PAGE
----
Kevin Durant was tired of the way the Nets were preparing behind closed doors and how opposing teams perceived them.
The Nets star went into detail about his offseason trade request during an interview with Bleacher Report, which published Wednesday after the Nets’ loss in Sacramento Tuesday night.
“It wasn’t difficult at all to request a trade because it was about ball,” Durant told Chris Haynes. “I went to them and was like, ‘Yo, I don’t like how we are preparing. I don’t like shootarounds. I like practices. I need more. I want to work on more s–t. Hold me accountable. Get on my ass in film if that’s going to help you get on everybody else’s head. I want to do more closeouts. I want to work on more shell drills at practice.’
“This was the type of s–t I was coming at them with. It wasn’t like, ‘Yo, y’all need to make sure everybody around me can make my life easier.’ Hell nah, I want to make everybody else’s life easier. Ask Steve Nash, you can go call him right now. I would say, ‘Yo, I need more closeout drills. We need to practice more.’ That’s what I was on.
“I wasn’t feeling that, and nobody was on that same vibe with me. Jacque Vaughn is. I had some complaints in the summer, and my complaints were not about just me; it was about how we are moving as a unit. I want us to be respected out here in the basketball world. I don’t want players to look at us and say, ‘Oh man, these [expletive] are full of s–t. That’s not the type of team I want to be on.’ So when we’re all playing like s–t, you know the one person they’re going to look at. That’s why I requested a trade.”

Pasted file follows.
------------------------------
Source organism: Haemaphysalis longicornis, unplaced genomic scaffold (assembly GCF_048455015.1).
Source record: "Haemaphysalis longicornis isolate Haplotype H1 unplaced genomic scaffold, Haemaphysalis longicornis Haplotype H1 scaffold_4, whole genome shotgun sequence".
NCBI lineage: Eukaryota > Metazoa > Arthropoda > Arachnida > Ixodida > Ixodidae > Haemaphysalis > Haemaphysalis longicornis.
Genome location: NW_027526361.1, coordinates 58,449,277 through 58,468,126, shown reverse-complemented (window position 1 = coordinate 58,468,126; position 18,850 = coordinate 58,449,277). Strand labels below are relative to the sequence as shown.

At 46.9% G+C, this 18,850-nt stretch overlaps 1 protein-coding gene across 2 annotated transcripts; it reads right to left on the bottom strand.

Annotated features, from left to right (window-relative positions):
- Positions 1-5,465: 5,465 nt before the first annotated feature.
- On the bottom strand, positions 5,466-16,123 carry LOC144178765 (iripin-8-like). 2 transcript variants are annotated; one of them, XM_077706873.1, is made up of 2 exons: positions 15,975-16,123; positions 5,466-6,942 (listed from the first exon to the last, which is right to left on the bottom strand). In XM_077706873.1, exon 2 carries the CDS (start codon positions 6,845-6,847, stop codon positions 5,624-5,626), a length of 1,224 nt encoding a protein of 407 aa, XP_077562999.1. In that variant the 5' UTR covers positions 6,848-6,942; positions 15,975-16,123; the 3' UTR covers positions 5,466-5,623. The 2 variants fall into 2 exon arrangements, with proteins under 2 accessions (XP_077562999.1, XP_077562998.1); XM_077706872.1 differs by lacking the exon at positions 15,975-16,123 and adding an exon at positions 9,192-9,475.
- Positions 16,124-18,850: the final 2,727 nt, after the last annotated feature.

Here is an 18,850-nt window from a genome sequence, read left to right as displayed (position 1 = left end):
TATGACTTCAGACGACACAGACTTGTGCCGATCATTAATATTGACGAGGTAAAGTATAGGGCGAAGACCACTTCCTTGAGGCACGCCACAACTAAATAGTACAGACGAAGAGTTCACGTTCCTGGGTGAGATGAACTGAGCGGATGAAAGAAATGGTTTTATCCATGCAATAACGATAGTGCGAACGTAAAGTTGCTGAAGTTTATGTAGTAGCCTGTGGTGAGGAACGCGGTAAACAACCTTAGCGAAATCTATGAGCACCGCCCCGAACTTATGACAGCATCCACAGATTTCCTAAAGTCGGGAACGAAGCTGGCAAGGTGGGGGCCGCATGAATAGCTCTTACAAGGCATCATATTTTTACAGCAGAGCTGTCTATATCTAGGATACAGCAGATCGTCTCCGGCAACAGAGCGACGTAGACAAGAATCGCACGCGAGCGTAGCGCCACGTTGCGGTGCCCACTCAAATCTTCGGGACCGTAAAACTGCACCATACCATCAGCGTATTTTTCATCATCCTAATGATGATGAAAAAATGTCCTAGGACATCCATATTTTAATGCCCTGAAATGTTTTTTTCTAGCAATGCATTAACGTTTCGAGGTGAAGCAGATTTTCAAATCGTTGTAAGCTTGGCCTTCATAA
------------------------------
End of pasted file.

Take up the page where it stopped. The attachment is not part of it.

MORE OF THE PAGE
During the offseason, Durant reportedly issued an ultimatum to Nets owner Joe Tsai, telling him to fire head coach Steve Nash and general manager Sean Marks, or he’d be gone. Ultimately, all parties worked things out and Durant reported to training camp. The Nets, however, fired Nash after the team started the season 2-5.
Durant, 34, says the Nets have “been showing” better practices and preparation. He praised the new coach Vaughn and his staff and says he’s having “fun.”
His leadership ability was questioned by some after requesting a trade from Brooklyn. That doesn’t seem to sit well with him.
“I’m not a leader? What the f–k does that mean?” Durant said to Haynes. “A lot of people say I’m not a leader because I didn’t tell Kyrie [Irving] to get vaccinated. Come on. Or I didn’t condemn Kyrie for leaving the team, going out and living his life. I’m not about to tell a grown-ass man what he can and can’t do with his own life and dissect his views or how he thinks about s–t.”
Durant doesn’t share his private conversations with teammates because he doesn’t “operate” that way.
“I don’t need to show or tell everybody what I’m doing with my teammates so y’all can pump me up and say, ‘Yeah, KD, you’re the boss, you’re the leader.’ These other [expletives] need that. I don’t,” he told Haynes. “I don’t come to you and say, ‘Haynes, write this story about me.’ I don’t do that to nobody. But I come here and respect y’all. I talk to y’all like a real one, even after a blowout [loss].”
Despite being a two-time NBA champion with the Warriors, critics have claimed Durant needs to win another ring to cement his legacy. He thinks that’s “bulls–t.”
“My legacy is predicated on what Cam Thomas is learning from me and what he’ll take away to help him by the time he’s in his 10th year. That’s my legacy,” Durant told Haynes. “What I did with Andre Roberson, the confidence I helped him build when he was in the league. That’s my legacy. Being able to play with Russell Westbrook, Steph Curry and Kyrie and still be me. Yeah, that’s my legacy. That’s who I am. That’s what I bring to the game.
“I can play with anybody, anywhere, at any time, and you know I’m going bring it every day. That should be my legacy.”